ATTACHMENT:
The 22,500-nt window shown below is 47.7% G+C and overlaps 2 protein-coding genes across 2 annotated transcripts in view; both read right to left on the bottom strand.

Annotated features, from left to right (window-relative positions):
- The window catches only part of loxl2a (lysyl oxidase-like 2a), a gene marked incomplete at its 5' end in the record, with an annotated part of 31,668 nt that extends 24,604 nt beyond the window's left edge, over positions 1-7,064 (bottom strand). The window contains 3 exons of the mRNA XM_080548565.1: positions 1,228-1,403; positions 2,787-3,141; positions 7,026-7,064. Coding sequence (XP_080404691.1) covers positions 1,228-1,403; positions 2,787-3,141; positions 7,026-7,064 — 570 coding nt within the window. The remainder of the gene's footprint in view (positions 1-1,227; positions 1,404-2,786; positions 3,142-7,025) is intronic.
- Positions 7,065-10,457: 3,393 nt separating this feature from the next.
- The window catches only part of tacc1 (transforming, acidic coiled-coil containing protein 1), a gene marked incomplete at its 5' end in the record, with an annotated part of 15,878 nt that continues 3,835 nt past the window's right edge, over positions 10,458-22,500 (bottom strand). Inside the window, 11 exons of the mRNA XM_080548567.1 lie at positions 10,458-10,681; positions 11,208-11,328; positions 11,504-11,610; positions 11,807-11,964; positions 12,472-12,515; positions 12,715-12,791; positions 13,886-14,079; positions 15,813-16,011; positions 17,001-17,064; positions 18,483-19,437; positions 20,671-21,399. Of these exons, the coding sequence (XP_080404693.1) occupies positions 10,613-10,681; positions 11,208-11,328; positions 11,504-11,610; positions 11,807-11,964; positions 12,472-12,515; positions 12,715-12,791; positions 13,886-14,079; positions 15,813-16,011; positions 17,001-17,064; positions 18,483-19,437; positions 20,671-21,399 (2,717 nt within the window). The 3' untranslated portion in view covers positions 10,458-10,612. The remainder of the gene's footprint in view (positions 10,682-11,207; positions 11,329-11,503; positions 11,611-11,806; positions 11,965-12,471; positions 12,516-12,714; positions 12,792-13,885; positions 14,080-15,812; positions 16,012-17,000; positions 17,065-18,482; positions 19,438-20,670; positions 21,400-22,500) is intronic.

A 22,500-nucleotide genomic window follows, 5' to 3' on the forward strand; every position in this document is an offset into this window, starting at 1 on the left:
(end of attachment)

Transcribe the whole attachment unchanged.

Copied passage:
The 22,500-nt window shown below is 47.7% G+C and overlaps 2 protein-coding genes across 2 annotated transcripts in view; both read right to left on the bottom strand.

Annotated features, from left to right (window-relative positions):
- The window catches only part of loxl2a (lysyl oxidase-like 2a), a gene marked incomplete at its 5' end in the record, with an annotated part of 31,668 nt that extends 24,604 nt beyond the window's left edge, over positions 1-7,064 (bottom strand). The window contains 3 exons of the mRNA XM_080548565.1: positions 1,228-1,403; positions 2,787-3,141; positions 7,026-7,064. Coding sequence (XP_080404691.1) covers positions 1,228-1,403; positions 2,787-3,141; positions 7,026-7,064 — 570 coding nt within the window. The remainder of the gene's footprint in view (positions 1-1,227; positions 1,404-2,786; positions 3,142-7,025) is intronic.
- Positions 7,065-10,457: 3,393 nt separating this feature from the next.
- The window catches only part of tacc1 (transforming, acidic coiled-coil containing protein 1), a gene marked incomplete at its 5' end in the record, with an annotated part of 15,878 nt that continues 3,835 nt past the window's right edge, over positions 10,458-22,500 (bottom strand). Inside the window, 11 exons of the mRNA XM_080548567.1 lie at positions 10,458-10,681; positions 11,208-11,328; positions 11,504-11,610; positions 11,807-11,964; positions 12,472-12,515; positions 12,715-12,791; positions 13,886-14,079; positions 15,813-16,011; positions 17,001-17,064; positions 18,483-19,437; positions 20,671-21,399. Of these exons, the coding sequence (XP_080404693.1) occupies positions 10,613-10,681; positions 11,208-11,328; positions 11,504-11,610; positions 11,807-11,964; positions 12,472-12,515; positions 12,715-12,791; positions 13,886-14,079; positions 15,813-16,011; positions 17,001-17,064; positions 18,483-19,437; positions 20,671-21,399 (2,717 nt within the window). The 3' untranslated portion in view covers positions 10,458-10,612. The remainder of the gene's footprint in view (positions 10,682-11,207; positions 11,329-11,503; positions 11,611-11,806; positions 11,965-12,471; positions 12,516-12,714; positions 12,792-13,885; positions 14,080-15,812; positions 16,012-17,000; positions 17,065-18,482; positions 19,438-20,670; positions 21,400-22,500) is intronic.

A 22,500-nucleotide genomic window follows, 5' to 3' on the forward strand; every position in this document is an offset into this window, starting at 1 on the left: